Västerås (pronounced roughly Vester-ohs) is in the southern part of central Sweden.
The city name is derived from Västra (west) Aros (old Swedish name for river mouth), which relates to the estuary of the small river (creek) "Svartån" (Black River) crossing the city towards Lake Mälaren.
Bishop Johannes Rudbeckius founded Sweden's first high school (gymnasium) here in 1623.
Västerås has preserved a selection of older buildings, both by the creek and around (and north of) the city's small cathedral. They all give the town a bit of a small town atmosphere. Hundreds of old houses were demolished, roughly between 1950 and 1975, during one of the country's most thorough city modernization projects. There are however several modern buildings of some architectural interest. The downtown area is generally considered to have an "urban" feel, especially around Stora Gatan, mainly because of the skyscraper (nicknamed "Skrapan") with surrounding business, commerce and residential buildings.
Västerås is known for the Asea Brown Boveri (ABB) electrical industries (formerly ASEA).
phone: +46 21 39 01 00address: Kopparbergsvägen 1
- Stockholm Arlanda Airport (ARN) between Stockholm and Uppsala. From the airport take the bus to Västerås.
- Skavsta Airport (NYO) in Nyköping using Ryanair.
By trainVästerås Central Station is in city centre. The rail operator is SJ.
By busBus station in city centre, next to train station. The main bus operator is Swebus Express.
By carMain road E18 from Stockholm.
- Västerås city is really small. Walk.
- The suburbs by bus or car.
- Taxi for 100 kr you cover the town. (Taxi Exact +46 21 170000)
- By bicycle. Västerås is famous for its cycle paths, 340 km of asphalt only for bicycling.
AnundshögA nice place for a picnic during the summer. Anundshög is an ancient burial mound, high and across, making it the largest in Sweden. Next to the mound there are two big stone ships.
The Turbine Housephone: +46 21-39 01 00address: Slottsgatan 2One of Sweden's first power plants, constructed in 1890 by ASEA. Has a museum which is shown to visitors by appointment.
phone: +46 21 39 80 70Displays the cultural heritage of Västmanland.
phone: +46 21-480 04 67Famous for the Parliamentary decision of 1527 when King Gustav Wasa abolished Catholicism in Sweden, making Sweden a protestant country. The Västerås castle was erected around 1200, but what is seen of the castle today was built by Gustav Vasa mid-1500. The castle is a rather ugly building clearly meant for defence and not to impress by look. Nowadays it contains a conference hall, restaurant and a minor exhibition.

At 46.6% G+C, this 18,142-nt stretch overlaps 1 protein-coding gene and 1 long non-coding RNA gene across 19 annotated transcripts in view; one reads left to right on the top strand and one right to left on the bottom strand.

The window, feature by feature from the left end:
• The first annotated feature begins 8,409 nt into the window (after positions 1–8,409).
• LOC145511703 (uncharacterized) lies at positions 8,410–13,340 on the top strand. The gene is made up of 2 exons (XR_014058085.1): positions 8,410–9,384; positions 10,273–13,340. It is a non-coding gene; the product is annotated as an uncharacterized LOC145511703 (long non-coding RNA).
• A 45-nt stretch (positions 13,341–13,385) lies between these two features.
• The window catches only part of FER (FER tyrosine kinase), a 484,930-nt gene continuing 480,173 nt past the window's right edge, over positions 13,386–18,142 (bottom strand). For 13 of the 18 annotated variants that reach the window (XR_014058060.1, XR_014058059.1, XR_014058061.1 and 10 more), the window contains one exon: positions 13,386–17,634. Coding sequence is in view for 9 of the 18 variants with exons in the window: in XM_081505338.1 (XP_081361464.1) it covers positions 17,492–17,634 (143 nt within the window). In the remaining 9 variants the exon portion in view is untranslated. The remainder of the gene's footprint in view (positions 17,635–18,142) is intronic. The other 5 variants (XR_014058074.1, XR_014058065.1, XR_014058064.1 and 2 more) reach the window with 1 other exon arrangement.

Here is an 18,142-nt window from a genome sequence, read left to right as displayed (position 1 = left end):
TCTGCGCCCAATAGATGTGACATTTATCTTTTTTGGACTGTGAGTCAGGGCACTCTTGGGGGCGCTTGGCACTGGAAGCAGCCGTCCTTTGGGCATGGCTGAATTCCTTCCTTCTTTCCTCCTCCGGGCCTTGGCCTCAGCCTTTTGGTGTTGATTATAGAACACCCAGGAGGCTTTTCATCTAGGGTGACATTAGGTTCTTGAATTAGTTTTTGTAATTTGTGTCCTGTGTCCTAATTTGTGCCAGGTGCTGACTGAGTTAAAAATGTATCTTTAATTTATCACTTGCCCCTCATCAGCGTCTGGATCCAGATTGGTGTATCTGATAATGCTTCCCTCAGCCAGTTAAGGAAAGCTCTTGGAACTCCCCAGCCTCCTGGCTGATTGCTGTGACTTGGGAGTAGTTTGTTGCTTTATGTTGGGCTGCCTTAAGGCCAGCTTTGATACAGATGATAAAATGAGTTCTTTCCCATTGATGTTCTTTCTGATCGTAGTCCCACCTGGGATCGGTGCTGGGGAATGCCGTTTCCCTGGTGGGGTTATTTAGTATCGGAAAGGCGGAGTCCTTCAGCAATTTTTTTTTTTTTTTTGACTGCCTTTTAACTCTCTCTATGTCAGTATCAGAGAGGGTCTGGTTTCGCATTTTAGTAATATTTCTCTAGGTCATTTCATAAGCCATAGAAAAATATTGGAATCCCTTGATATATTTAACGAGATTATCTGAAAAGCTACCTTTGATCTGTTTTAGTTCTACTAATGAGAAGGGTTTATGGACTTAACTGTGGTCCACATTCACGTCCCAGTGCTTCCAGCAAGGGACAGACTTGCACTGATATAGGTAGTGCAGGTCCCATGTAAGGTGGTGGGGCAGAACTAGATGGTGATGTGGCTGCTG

phone: +46 21-81 46 11address: Västra Kyrkogatan 6The oldest parts of the cathedral were built around 1200. The oldest son of Gustav Vasa, Erik XIV, is buried in the church. Erik XIV is mostly famous because he was killed by poisoned pea soup. Summertime appointments for guided tours can be made between 11:00 and 13:00 at the tourist office.
phone: +46 21 - 39 32 22address: Karlsgatan 2Two museums which share an address.
- Djäkneberget close to the Cathedral has a nice park featuring hundreds of stones with inscriptions (quotes and names of people) from the enigmatic Sam Lidman that founded the park in the 19th century.
phone: +46 21 - 39 19 09address: Vallgatan 8A bathing facility with a traditional 25-m pool and a separate section with moist and dry sauna, and cold bath (Romerskt bad).
phone: +46 21 - 39 19 05address: Sjöhagsvägen 1Another bathing facility. Located a couple of kilometers west of Västerås. Good for children.
phone: +46-21-351350address: Kopparbergsvägen 13An indoor adventure facility challenging creativity and cooperation in group exercises.
phone: +46-21-40 36 00address: Kopparbergsvägen 1Houses some 200 events annually.
Västerås Summer MeetThe a major show for classic American cars.
phone: +46 70-246 24 03address: VattugrändIf you're interested in crafts, there's a beautiful pottery along Black River called "Krukmakeriet". It's open on Fridays and Saturdays and you will probably buy from the potter herself. She makes everything by hand and uses techniques like stoneware and raku. You will find everything from small candleholders to pieces of art.